Standard economic theory suggests that individuals know best how to make themselves happy. Thus, policies designed to encourage more forward-looking behaviors will only reduce people's happiness. Recently, however, economists have explored the role of impatience, especially difficulties with delaying gratification, in several important economic choices. There is strong evidence that some people have trouble following through on investments that best serve their long-term interests. These findings open the door to policies encouraging or requiring more patient behaviors, which would allow people to enjoy the eventual payoff from higher initial investment.
Impatient people behave differently from patient people when making choices with implications for the labor market, including educational investment and job search.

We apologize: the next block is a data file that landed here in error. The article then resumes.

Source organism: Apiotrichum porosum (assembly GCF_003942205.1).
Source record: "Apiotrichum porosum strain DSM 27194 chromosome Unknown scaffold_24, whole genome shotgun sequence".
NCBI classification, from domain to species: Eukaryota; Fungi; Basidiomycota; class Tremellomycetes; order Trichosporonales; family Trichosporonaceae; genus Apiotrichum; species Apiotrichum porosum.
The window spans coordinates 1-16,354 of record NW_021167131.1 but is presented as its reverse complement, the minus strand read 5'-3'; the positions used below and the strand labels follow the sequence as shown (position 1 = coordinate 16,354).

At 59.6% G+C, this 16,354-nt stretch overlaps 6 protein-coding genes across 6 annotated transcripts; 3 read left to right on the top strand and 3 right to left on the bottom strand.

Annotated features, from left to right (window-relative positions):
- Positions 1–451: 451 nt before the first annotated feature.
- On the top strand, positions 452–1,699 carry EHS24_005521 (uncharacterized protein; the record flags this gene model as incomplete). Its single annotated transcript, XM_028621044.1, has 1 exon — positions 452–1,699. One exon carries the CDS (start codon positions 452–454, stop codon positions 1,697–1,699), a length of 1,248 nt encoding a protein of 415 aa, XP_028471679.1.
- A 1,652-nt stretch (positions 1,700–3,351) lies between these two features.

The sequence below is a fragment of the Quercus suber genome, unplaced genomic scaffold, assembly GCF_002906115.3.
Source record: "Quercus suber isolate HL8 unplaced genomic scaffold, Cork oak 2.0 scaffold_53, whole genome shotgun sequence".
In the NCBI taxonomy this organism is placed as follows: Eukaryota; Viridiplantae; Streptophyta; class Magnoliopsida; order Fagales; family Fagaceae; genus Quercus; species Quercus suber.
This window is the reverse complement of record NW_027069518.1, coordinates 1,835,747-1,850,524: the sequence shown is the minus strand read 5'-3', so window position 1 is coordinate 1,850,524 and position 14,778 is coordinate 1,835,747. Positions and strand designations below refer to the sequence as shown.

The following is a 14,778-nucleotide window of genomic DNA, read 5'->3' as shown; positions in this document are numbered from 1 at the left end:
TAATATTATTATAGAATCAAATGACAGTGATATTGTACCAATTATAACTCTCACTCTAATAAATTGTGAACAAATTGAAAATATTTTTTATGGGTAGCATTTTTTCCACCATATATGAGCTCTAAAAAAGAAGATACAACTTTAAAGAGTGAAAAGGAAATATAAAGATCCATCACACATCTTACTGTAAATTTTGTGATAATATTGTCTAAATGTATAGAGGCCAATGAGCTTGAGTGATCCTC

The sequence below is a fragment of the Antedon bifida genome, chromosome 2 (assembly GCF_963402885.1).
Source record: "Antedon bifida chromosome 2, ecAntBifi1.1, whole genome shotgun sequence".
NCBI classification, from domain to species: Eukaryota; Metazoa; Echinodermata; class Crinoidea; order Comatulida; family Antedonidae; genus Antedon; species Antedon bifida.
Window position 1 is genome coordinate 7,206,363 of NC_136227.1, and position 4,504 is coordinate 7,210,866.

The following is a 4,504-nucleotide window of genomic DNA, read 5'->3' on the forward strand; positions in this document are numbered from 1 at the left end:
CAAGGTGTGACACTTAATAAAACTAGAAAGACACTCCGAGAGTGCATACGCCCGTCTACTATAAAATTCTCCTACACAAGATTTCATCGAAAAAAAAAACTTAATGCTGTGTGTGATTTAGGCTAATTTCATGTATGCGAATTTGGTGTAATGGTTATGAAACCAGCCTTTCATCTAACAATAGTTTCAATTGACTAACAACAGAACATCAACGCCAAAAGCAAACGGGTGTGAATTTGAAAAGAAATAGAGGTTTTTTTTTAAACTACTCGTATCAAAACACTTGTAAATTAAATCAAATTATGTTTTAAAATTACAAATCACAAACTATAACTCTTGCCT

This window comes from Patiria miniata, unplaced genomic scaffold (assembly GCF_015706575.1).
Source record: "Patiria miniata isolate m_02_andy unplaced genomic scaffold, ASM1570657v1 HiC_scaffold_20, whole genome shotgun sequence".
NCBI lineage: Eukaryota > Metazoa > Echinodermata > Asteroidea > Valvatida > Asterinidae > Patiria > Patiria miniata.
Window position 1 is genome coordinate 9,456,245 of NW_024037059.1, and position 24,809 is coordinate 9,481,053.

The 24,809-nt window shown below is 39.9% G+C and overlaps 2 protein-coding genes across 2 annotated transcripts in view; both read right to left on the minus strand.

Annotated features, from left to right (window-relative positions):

Post-schooling, impatient people earn substantially less than their patient counterparts, and the earnings gap grows throughout their careers.
Much of this behavior reflects “time-inconsistent” preferences, when preferred investment choices depend on how soon investment costs are paid.
Time-inconsistency can justify policy interventions designed to increase individuals’ investment.
Policies designed to increase investment are hard to justify if people’s choices are rational.
Time-inconsistency is difficult to measure directly, so policies are difficult to target appropriately.
The relationship between what economists call “preferences” and what psychologists call “personality” is still incompletely understood.
It can be hard to separate the direct effects of ongoing time-inconsistent choices from the effects of lower investment in cognitive skills earlier in life.